Phoenix Bankruptcy Law News

September 2012 Archives

Credit card debt is one of the main reasons people file for bankruptcy. With many struggling during the economic downturn, more and more people are relying on credit cards to get by. Fortunately, credit card debt is one type of debt that is usually discharged in bankruptcy, meaning it's erased once your bankruptcy is complete.

However, there are downsides to filing for bankruptcy to get rid of your credit card debt. Below, we've included a few things to keep in mind if you're considering filing for bankruptcy to wipe out your credit card debt.

In May, Warren Sapp joined the countless ex-NFL players who have filed for bankruptcy.

Sapp, however, tackled his debt like a champ and has emerged from bankruptcy. On Monday, a Florida bankruptcy judge gave Sapp his debt discharge, meaning most of the former defensive tackle's debts are now erased, The Inquistr reports.

Less than two weeks after receiving approval for an unprecedented quick sale timeline, James Cameron's Digital Domain Media Group has found two buyers.

The company behind "hologram Tupac" and the special effects in "Titanic" will be sold to Reliance MediaWorks and China-based Galloping Horse America for $30.2 million, The Wall Street Journal reports. Although the speedy sale was a success, Judge Brendan Shannon voiced concern that extremely short sale timelines could create problems for bankruptcy courts.

According to a recent decision by the Ninth Circuit Court of Appeals, Arizona debtors may be able to protect more of their assets from creditors than debtors in other states.

Although most of a debtor's property is liquidated in a Chapter 7 bankruptcy, certain types of assets are exempt. According to the Ninth Circuit's recent decision in Tober v. Lang, the cash surrender value of a life insurance policy may now be exempt in a new range of cases.

Last month, we wrote about the financial sacrifices that come with training for the Olympics, but what about going bankrupt after winning the gold?

Wrestler Rulon Gardner won the gold medal at the 2000 Sydney Olympics, but now he's filing for bankruptcy. Gardner is in $3 million of debt, according to The Daily Caller.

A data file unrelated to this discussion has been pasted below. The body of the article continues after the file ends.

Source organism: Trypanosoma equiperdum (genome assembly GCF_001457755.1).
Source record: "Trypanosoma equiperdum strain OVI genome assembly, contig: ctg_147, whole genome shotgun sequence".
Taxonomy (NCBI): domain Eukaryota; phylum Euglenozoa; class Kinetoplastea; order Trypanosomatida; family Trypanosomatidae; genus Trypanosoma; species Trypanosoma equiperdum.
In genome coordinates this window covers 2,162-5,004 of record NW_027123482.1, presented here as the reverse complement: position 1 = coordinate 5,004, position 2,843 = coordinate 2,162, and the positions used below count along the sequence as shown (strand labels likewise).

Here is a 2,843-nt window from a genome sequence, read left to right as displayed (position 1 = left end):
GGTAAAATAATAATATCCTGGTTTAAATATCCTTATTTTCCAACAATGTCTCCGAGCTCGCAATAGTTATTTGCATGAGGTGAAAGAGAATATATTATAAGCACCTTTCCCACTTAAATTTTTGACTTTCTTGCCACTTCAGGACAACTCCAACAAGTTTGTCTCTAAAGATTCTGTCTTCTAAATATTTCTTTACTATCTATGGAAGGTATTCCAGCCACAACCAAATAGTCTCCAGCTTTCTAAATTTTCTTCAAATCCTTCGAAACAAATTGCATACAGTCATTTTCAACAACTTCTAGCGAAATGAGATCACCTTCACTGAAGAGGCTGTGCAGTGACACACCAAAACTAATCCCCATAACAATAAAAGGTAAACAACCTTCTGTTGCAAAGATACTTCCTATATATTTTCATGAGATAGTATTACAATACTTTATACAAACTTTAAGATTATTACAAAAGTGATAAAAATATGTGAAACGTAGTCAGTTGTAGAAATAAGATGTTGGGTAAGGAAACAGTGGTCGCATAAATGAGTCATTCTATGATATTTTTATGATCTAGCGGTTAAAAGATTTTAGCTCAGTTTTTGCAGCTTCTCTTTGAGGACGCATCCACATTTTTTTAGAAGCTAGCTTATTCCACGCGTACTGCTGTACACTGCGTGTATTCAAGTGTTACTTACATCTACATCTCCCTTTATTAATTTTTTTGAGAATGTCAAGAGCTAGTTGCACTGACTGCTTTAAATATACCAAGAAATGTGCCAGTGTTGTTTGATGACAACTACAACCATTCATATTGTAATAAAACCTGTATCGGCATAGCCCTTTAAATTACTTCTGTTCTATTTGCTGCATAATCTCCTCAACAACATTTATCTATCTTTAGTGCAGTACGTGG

Last month, Hostess gave its workers' labor unions an ultimatum: accept wage and benefits cuts or find another job. If the unions didn't accept the offer, the company planned to liquidate.

On Friday, the largest union involved, the Teamsters, accepted the new collective bargaining agreement by a narrow vote, Fortune reports. On the other hand, Hostess' bakers' union rejected the offer. However, it doesn't look like CEO Greg Rayburn is going to act just yet on his threat to liquidate the company.

Bankrupt Eastman Kodak has been counting on a patent auction to give the company a much-needed cash infusion.

Last month, the auction for Kodak's 1,100 patents was held, but the bids left much to be desired, NBC News reports. Now the company says that it may call off the sale and instead license its patents to others.

For the 19th month in a row, Phoenix bankruptcies have continued to fall compared to the same period a year ago.

According to the U.S. Bankruptcy Court in Phoenix, there were 1,809 filings in the metro Phoenix area last month, compared to 2,431 filings in August 2011, The Arizona Republic reports. That's a 26 percent drop.

Soft rock crooner John Mayer has been targeted in a Ponzi-scheme bankruptcy case, The Wall Street Journal reports.

Mayer fans can rest easy. The singer wasn't involved in the scheme. He was just allegedly paid with Ponzi scheme money for a performance at a corporate event.

The company behind the special effects in the "Transformers" films and "Titanic" as well as the mind-blowing "hologram Tupac" may be heading towards bankruptcy after hitting a record low this week, Bloomberg reports.

Digital Domain Media Group Inc. saw its stock plunge 39 percent to 60 cents on Friday, bringing the stock to its lowest price since the company's IPO last year. The company will now begin a restructuring that may lead to a bankruptcy filing.

American Airlines is one step closer to emerging from bankruptcy.

On Tuesday, a federal judge threw out its pilots' union contract, allowing American to negotiate new cost-cutting contracts with the union, The Associated Press reports. The company has already negotiated cuts with its maintenance workers, flight attendants, and other unions.